Q: Given her symptoms in the fall, I suspect my daughter has a ragweed allergy. How can we test for this?
Dr. Bassett: The quickest and most sensitive way an allergist tests for such an allergy is via the skin. A skin test involves a slight prick to expose the patient to a small amount of diluted ragweed pollen and other allergens. After 15 to 20 minutes, the allergist evaluates the size and redness of the resulting “wheal” or elevated bump.
When a skin test is negative, but an allergy is still suspected, sometimes a more sensitive intradermal test is done, with an allergen injection given just below the skin’s surface.
Skin testing requires the patient to stop taking antihistamines. A blood test that measures IgE antibodies to ragweed and/or weed pollens doesn’t require this, and can be used to assess possible allergies. The laboratory will provide results within several days.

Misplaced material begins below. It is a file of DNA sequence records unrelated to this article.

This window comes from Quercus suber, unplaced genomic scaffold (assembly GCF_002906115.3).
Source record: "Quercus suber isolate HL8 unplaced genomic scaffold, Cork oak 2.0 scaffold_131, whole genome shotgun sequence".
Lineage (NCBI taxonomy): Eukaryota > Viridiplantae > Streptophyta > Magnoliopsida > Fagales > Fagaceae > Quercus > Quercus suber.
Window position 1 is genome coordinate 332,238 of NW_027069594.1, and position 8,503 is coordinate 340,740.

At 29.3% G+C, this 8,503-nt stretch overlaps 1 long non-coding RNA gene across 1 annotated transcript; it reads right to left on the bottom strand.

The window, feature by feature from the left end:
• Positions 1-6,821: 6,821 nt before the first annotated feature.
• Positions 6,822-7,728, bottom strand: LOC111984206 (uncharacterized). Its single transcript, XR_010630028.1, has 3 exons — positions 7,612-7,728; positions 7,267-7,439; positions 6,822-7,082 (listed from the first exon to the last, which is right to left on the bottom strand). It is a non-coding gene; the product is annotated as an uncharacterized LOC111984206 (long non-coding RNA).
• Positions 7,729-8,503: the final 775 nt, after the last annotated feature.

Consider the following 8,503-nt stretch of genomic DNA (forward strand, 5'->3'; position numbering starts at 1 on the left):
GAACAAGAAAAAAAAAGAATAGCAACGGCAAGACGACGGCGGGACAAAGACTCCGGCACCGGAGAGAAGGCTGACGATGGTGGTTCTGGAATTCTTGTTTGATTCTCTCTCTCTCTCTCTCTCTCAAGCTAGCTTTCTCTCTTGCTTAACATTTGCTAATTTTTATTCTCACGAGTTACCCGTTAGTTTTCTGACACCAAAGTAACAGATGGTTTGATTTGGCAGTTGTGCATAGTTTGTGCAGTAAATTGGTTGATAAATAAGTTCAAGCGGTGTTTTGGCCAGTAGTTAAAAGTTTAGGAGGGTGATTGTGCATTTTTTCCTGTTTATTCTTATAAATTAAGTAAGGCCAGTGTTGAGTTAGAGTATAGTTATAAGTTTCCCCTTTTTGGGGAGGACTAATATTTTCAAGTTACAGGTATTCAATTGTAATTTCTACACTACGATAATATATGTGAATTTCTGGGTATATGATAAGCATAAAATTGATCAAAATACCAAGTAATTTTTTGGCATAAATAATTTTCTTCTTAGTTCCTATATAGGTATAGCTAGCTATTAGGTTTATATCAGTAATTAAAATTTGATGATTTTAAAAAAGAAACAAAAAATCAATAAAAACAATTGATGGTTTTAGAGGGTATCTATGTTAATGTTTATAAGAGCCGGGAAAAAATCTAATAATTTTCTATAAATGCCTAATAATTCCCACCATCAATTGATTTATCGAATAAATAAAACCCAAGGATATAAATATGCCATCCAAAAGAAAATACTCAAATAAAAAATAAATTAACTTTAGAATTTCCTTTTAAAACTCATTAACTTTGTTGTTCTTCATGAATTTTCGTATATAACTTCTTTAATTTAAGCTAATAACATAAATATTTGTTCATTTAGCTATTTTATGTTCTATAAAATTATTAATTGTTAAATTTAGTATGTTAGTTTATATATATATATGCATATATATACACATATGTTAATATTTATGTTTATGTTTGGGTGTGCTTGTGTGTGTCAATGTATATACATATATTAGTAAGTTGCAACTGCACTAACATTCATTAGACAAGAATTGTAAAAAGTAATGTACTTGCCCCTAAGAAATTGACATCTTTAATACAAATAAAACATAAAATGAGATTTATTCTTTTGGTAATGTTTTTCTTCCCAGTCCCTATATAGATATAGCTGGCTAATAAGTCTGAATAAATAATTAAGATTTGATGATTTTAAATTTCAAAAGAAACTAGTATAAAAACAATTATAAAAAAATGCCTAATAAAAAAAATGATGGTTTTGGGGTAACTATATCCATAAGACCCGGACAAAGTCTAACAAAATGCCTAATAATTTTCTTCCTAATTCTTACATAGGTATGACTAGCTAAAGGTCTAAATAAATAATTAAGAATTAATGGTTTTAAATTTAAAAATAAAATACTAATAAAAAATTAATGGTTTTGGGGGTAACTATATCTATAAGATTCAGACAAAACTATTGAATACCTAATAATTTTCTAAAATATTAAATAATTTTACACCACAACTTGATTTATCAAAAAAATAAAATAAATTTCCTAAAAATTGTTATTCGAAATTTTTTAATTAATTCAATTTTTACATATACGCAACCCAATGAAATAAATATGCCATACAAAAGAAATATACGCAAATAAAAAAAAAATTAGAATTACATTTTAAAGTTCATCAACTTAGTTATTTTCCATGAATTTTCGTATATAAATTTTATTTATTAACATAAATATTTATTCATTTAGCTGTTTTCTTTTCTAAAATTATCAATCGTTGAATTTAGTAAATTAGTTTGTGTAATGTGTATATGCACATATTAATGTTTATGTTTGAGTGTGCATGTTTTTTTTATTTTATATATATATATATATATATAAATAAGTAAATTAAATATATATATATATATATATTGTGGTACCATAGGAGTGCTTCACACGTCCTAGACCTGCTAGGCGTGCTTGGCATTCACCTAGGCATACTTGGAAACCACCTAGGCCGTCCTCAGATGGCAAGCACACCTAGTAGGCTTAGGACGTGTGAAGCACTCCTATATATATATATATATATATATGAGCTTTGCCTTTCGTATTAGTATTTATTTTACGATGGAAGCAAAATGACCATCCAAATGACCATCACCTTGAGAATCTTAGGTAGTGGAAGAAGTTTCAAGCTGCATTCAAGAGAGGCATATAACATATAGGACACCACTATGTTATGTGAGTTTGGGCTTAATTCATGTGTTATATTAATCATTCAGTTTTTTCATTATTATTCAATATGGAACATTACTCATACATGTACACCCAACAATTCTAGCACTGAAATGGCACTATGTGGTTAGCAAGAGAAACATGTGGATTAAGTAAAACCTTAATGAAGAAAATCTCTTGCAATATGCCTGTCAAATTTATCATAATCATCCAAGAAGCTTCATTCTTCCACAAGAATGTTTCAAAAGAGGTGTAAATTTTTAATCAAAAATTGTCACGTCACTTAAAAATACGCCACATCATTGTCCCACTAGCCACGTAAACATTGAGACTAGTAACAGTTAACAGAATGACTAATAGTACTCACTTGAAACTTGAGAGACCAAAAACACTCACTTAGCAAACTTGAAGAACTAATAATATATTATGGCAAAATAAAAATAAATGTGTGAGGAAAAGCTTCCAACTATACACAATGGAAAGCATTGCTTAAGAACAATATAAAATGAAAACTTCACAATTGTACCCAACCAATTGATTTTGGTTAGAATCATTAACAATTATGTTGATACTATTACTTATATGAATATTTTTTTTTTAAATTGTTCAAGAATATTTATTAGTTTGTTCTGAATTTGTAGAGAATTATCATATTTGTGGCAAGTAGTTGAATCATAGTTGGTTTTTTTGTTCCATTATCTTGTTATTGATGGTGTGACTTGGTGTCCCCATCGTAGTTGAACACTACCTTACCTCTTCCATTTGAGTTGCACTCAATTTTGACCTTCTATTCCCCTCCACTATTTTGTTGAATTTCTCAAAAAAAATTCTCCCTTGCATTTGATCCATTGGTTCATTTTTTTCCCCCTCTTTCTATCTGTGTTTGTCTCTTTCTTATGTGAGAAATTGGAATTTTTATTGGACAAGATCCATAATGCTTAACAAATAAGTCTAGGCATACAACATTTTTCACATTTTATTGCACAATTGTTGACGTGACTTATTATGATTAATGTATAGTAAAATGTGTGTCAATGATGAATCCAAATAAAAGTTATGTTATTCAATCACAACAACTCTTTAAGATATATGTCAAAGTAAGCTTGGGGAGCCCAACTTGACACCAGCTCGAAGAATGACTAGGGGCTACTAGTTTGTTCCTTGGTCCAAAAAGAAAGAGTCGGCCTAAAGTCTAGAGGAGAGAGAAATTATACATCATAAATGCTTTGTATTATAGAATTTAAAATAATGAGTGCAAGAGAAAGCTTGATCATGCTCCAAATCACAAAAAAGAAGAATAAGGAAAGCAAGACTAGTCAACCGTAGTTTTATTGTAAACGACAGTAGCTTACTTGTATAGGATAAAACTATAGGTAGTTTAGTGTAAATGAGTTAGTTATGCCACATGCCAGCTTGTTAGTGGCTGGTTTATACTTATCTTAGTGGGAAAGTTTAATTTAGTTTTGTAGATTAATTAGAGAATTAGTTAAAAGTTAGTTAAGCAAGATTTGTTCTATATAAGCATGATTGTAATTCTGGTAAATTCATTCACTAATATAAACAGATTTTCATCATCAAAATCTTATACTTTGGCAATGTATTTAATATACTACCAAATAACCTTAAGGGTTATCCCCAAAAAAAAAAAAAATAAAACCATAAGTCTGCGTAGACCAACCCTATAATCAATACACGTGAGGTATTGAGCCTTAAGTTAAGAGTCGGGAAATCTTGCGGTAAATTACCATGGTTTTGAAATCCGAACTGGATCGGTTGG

If the ragweed allergy is confirmed, the allergist will recommend starting OTC medications (such as antihistamines, eye drops, and nasal sprays) before the allergy season begins.
Avoidance measures are definitely helpful, such as using your air conditioner to filter out unwanted pollen. Showering before bedtime can also prevent accumulated pollen from transferring to the pillow.
For the long term, discuss with the allergist whether your child is a candidate for allergy shots or sublingual (under-the-tongue) therapy.
Dr. Clifford Bassett, allergist and asthma specialist, is the Medical Director of Allergy & Asthma Care of New York (Allergyreliefnyc.com; Twitter @allergyreliefny). He is on the faculty of NYU School of Medicine and Weill Cornell Medical College in New York City and is also the author of The New Food Allergy Solution.Submit a Question View all posts by this medical expert.